Adopting smarter systems
These ideas are far-reaching, with unknown potential. The real success of the Australian industry lies with the hard-won incremental gains of farmers and researchers.
The biggest jump in the industry’s research budget between 2012–13 and 2014–15 was in the area of ‘farming systems’, where the investment nearly doubled from $20 million to $36 million.
Plant breeding has been a major driver of productivity, Taylor says, but the calculation is that about 48 per cent of the productivity gains from breeding have been driven by the plant, and 52 per cent by adjustments to farm management—hence the big investment in farming systems.
Cheaper, more ubiquitous technology promises to further those gains, partly by narrowing the management target from fields or sectors down to the individual plants. “We want to be able to manage every cotton plant for optimal performance,” says Taylor.
One emerging possibility lies in canopy sensors able to measure stress accumulation in the plant, including those caused by nutritional deficiencies. With sensors hooked to a tractor, operating in real time and linked to a fertiliser rig capable of highly targeted applications, such technology could boost productivity and minimise fertiliser waste.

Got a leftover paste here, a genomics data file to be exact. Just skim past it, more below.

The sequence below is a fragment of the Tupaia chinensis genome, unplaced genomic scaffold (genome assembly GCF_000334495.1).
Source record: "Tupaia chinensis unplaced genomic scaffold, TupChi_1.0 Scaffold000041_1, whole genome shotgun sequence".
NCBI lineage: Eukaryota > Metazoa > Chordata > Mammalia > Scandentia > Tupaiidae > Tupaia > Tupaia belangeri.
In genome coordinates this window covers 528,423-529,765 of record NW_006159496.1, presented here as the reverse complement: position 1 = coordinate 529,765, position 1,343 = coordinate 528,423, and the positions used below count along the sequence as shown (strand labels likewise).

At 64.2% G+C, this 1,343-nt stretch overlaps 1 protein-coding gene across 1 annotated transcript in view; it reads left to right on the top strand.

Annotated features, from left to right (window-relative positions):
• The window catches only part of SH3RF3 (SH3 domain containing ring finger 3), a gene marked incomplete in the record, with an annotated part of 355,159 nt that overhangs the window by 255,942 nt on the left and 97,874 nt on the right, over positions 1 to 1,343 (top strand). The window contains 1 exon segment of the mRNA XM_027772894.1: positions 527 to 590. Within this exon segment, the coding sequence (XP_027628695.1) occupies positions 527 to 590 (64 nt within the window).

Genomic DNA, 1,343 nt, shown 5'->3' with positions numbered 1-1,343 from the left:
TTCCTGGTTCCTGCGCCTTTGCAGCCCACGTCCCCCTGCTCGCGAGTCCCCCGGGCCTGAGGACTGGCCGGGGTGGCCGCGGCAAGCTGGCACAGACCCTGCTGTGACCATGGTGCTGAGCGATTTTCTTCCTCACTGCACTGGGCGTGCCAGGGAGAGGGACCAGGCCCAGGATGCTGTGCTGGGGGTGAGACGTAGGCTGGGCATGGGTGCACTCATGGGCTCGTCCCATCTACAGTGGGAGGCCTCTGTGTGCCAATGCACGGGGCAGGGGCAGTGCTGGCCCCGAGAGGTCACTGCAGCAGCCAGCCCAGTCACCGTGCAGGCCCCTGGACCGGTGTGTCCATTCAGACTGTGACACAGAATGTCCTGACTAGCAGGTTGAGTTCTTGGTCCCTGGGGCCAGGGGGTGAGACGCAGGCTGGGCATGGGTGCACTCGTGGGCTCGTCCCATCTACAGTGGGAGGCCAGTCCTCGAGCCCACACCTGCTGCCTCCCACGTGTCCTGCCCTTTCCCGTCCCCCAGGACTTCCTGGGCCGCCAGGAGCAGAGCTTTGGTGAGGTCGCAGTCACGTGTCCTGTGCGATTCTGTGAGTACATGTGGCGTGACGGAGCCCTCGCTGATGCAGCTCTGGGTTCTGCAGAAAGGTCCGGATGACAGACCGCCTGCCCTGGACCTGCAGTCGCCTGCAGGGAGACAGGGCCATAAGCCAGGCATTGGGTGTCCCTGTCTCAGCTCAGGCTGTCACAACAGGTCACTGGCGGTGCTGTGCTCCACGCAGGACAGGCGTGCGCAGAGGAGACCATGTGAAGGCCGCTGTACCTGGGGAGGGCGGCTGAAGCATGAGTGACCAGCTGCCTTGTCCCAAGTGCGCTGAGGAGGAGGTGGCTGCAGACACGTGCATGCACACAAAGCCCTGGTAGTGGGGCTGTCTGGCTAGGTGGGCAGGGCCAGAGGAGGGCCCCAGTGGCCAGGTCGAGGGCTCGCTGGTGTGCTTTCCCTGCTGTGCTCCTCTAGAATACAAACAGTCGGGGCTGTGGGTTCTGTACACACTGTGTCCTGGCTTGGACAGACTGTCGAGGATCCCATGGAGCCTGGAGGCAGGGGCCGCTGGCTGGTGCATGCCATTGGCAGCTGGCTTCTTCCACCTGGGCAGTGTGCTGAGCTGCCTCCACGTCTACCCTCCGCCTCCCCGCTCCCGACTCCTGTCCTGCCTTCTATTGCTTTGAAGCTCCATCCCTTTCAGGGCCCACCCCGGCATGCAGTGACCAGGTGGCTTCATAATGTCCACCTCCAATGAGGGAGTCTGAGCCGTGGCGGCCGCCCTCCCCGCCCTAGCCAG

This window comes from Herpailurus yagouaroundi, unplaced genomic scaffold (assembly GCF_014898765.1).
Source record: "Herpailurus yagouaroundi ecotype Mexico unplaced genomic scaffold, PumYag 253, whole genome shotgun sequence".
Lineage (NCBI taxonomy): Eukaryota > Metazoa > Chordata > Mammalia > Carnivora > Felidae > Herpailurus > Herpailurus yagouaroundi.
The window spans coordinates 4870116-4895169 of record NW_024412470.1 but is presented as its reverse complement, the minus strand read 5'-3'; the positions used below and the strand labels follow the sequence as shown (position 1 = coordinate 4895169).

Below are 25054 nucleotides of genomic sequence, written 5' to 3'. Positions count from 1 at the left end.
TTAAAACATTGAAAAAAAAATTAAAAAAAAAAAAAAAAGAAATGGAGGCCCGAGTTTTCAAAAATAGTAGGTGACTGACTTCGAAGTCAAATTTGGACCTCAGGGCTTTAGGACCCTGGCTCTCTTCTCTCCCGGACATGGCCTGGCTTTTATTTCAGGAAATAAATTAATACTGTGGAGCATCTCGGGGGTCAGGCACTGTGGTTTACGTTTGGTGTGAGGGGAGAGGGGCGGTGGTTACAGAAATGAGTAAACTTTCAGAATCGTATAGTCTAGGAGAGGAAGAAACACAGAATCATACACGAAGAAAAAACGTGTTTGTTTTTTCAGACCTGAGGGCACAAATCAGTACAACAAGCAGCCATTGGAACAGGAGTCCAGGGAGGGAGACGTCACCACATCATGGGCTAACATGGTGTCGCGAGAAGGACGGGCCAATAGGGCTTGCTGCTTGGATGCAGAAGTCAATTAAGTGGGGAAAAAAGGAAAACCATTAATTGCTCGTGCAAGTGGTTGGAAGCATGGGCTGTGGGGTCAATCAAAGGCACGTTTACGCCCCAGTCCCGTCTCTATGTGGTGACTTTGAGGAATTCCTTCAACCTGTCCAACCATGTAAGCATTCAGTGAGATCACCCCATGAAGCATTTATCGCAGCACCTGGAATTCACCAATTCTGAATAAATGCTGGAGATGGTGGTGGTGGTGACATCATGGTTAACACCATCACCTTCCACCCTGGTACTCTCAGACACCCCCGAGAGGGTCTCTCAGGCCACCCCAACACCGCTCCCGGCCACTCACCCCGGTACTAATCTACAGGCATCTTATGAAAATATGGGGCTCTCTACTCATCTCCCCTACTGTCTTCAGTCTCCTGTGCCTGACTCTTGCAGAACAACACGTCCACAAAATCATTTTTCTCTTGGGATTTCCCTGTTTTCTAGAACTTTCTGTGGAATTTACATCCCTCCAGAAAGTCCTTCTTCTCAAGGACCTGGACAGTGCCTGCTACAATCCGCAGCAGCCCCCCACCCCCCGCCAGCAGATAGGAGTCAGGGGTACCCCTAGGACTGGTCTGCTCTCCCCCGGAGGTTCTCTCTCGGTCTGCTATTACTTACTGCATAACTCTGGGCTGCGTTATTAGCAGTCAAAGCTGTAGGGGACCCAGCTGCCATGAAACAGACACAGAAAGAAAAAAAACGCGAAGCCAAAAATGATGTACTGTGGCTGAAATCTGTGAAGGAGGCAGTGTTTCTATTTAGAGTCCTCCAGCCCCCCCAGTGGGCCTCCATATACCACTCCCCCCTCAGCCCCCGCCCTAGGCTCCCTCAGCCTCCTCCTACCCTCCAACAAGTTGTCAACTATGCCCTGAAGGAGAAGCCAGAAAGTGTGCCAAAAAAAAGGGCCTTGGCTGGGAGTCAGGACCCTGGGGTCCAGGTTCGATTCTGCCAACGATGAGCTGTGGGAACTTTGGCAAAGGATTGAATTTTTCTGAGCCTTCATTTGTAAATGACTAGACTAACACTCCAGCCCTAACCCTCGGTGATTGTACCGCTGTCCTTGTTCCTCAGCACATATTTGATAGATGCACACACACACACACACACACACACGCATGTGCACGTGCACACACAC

Optimising soil-plant-fertiliser interactions
Similar thinking about thrifty resource use for optimal production is behind the industry’s multi-pronged research investment into understanding soil-plant-fertiliser interactions.
Most applied nitrogen is lost (as greenhouse gases) when nitrogen fertiliser volatilises during irrigation, but several projects are investigating how to deliver nitrogen to fields in formulations that don’t break down under irrigation.
Others are investigating the buffering role of soil carbon, which work by CRDC has shown to be capable of reducing nitrogen applications by up to 50 kg/ha when it has enough presence in the soil to act as a nutrient buffer.
Maximising on-farm energy efficiency
The raw energy needed to run a cotton farm—minimising its cost, and its impact on climate change—is also the subject of several research projects.
Solar-assisted pumping of irrigation water is already a working reality, and other ways of capturing wasted energy are being explored. Running gravity-fed irrigation water through a hydro-power generator, effectively converting the force of gravity to electricity, is showing promise.
In short, Australia’s cotton industry ‘innovation research’ portfolio is surprisingly deep and wide for a sector already at the top of its game. But in a fast-changing world, staying still means going backwards against the competition. That’s a position that the cotton industry is unused to, and besides, Taylor notes that it has a modest goal driving it forward: to be “global leaders in sustainable agriculture”.
Words: Matthew Cawood
Reproduced from the Autumn 2017 edition of Westpac’s Agribusiness publication "Produce"
The articles represent the views of the authors and not necessarily that of the Bank. You should seek independent professional advice before acting on any matters set out in the articles.